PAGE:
A Letter to all the Young Brides

A Letter to all the Young Brides

At the tender age of 22 and 24, my husband and I pledged to love and cherish each other in good times and bad for a lifetime. Bright-eyed and ready to take on the world together, we felt unstoppable in only the way the ignorance of youth can make you invincible.

Ten years later and the butterflies in my stomach are still there, but I can say the feeling of invincibility has matured into solidarity and the silent courage that happens when you know there is someone who always has your back. 

Statistically, we are becoming more of a novelty as U.S. Census data shows that marriage rates were at an all-time low in 2011 with a little more than half (51 percent) of the U.S. population over the age of 18 married. Throw in the fact that we were five years younger than the national average (even in the South), and it was easy to see why so many jaws dropped when we announced our engagement.

Yes, we had the fearlessness of youth when we entered into our marriage a decade ago. But as we see the numbers of those willing to risk this commitment dwindle and the average marrying age on the rise, I wanted to list a few reasons in defense of getting married young.

We grew up together.

Both literally and figuratively. When you meet your future spouse at 17, it can be difficult to recognize that person almost fifteen years later. Maturing and growing into an adult, professional, spouse and parent is a constant journey and can be a harrowing one at times. It is nice to have someone remind you of that brave and lively person who’s energy still exists somewhere between long days at work, never-ending laundry and late-night stomach flus.

We experienced many of life’s milestones together.

First job, first house, first major credit card – the big stuff and even the small stuff in-between that makes up the most of our day-to-day lives, I’ve been able to do so with a partner, a cheerleader and a trusted confidante along the way. Even some of the less-friendly life experiences – like loss and financial stress – I’ve learned to grow from because there is someone else there to support me when I need it.

We learned the value of being unselfish and humble together.

When you celebrate so many of life’s milestones together, it’s inevitable that you must consider someone else when making certain decisions. As a result, you learn to become unselfish fairly quickly. In return you have someone to hold you accountable to your dreams and help make sure you achieve them.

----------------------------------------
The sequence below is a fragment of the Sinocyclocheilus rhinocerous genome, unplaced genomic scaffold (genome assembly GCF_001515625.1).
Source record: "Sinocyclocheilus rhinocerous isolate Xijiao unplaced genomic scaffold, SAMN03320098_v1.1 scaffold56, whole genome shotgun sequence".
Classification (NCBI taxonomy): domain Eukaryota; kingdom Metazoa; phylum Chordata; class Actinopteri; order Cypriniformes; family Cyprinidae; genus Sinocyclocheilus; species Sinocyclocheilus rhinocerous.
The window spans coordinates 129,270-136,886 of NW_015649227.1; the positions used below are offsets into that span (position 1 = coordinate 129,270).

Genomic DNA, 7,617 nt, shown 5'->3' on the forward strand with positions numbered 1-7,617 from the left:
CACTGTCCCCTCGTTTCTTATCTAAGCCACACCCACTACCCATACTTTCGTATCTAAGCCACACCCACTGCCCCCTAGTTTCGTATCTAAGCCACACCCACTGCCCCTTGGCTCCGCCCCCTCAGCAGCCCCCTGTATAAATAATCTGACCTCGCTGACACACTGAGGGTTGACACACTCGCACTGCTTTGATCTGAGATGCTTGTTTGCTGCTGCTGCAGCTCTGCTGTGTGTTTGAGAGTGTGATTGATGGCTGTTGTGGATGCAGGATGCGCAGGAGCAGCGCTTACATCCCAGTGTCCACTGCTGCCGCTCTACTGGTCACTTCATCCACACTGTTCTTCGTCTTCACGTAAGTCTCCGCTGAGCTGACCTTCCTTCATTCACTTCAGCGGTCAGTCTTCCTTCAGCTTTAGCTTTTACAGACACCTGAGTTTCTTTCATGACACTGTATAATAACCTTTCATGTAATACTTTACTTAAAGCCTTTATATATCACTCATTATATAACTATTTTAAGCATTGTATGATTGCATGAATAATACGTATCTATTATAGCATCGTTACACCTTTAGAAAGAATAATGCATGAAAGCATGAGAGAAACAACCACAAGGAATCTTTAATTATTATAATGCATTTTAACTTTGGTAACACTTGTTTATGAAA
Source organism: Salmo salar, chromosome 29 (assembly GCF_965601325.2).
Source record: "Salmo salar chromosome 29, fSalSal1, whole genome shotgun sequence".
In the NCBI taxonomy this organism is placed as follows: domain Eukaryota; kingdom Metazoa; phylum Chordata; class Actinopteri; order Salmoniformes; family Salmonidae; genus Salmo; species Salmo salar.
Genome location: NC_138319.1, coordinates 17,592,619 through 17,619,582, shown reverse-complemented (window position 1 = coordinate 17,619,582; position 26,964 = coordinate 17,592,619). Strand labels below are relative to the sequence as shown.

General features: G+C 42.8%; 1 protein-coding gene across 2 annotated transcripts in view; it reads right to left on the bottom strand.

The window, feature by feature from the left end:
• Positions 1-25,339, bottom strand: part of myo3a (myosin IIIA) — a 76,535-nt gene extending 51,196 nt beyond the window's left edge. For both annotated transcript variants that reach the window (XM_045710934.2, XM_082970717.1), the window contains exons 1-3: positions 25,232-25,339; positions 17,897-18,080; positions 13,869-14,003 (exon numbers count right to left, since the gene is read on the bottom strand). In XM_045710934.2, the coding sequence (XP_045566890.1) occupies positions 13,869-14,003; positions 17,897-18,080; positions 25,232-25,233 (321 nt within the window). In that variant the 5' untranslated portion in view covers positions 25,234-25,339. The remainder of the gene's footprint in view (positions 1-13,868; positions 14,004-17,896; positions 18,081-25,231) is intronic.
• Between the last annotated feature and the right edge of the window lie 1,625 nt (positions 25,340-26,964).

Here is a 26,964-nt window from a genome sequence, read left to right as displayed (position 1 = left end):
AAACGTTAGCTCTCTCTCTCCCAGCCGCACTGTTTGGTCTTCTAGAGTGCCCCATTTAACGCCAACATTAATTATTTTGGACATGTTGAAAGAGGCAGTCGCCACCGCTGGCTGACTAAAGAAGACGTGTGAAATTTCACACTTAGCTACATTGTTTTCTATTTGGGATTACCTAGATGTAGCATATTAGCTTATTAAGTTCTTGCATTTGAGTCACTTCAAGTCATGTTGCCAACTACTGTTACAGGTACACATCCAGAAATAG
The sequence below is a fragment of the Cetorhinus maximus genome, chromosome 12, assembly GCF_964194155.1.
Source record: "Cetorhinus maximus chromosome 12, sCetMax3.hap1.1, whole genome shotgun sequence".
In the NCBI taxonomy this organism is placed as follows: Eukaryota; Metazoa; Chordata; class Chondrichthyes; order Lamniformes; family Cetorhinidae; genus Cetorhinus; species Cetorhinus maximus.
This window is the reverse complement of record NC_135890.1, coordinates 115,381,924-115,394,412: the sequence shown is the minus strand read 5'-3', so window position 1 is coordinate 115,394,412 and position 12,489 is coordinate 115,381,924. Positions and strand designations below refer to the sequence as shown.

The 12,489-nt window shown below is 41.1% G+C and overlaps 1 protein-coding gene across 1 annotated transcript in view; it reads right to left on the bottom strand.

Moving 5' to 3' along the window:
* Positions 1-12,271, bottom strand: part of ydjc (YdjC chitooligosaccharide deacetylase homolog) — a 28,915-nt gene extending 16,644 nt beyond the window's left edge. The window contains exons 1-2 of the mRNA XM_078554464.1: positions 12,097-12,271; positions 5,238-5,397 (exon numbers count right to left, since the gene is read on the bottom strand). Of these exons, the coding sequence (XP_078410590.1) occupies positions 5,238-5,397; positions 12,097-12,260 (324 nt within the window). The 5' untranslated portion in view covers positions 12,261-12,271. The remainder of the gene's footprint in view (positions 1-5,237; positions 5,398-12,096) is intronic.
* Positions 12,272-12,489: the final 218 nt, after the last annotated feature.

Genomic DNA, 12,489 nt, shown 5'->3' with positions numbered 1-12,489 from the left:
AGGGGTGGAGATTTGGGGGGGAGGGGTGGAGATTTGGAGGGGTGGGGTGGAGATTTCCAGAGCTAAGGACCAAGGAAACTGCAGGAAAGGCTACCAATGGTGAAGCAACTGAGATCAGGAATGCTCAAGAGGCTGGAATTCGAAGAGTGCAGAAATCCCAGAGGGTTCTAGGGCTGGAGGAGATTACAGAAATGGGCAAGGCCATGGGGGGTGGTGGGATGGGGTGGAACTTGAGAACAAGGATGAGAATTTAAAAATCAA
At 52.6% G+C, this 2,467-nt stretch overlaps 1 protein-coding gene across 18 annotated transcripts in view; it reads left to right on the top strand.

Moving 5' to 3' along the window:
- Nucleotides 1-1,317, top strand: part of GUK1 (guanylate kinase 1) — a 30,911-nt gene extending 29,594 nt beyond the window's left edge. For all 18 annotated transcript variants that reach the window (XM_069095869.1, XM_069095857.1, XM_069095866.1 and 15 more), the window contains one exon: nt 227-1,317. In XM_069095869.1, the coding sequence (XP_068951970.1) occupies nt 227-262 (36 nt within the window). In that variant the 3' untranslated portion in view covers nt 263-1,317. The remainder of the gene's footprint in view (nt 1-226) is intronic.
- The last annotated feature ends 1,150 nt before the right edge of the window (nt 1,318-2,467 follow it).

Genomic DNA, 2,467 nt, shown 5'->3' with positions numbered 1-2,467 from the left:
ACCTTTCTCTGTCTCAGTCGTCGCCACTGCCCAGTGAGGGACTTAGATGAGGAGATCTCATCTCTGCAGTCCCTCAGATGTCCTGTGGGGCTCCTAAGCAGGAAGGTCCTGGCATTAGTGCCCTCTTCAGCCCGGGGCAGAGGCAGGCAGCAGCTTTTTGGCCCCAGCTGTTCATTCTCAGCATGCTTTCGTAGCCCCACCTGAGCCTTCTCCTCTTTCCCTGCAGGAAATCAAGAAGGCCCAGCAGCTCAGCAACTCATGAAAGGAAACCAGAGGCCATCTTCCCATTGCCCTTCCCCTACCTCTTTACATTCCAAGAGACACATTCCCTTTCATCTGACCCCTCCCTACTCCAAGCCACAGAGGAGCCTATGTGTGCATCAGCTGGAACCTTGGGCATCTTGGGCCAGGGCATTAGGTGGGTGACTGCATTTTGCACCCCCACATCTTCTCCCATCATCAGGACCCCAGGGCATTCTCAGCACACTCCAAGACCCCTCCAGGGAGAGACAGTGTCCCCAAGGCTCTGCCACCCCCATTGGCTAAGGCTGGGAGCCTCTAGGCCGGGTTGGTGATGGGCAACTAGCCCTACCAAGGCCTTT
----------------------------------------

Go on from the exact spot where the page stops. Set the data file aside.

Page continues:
We cultivated a foundation of gratitude.

Unless you have the good fortune (quite literally) of being born into the financial comfort of a trust fund or you invent a new way of communicating (like say, a social network), it’s no secret that starting out in your 20s you are in a less stable financial state than after a decade of working and saving. When you start out with virtually nothing, you learn to appreciate anything. We gained financial stability together and as a result, celebrating that success with the one that you started out with is that much sweeter.

We learned to love deeper.

Long gone are the days of lusting after one another. Don’t get me wrong, my heart still skips a beat when I look at my husband, but so much of that is in part to our journey together so far. I thought I could never love my husband more than when he suffered through my pregnancy hormones, but one look at him talking to our infant daughter the day she was born when he thought I was asleep, and well, not to get too sentimental on y’all … I fell even harder for the guy. 

Marriage is tough – divorce rates show that clearly enough. It requires so much more than love. It requires you to show up every day in some way to show another person that they are worth sharing life with. It’s easy to understand why so many are waiting to tie the knot, but for this once young, twenty-something bride, I still think a young, successful marriage is not just for fairy tales.



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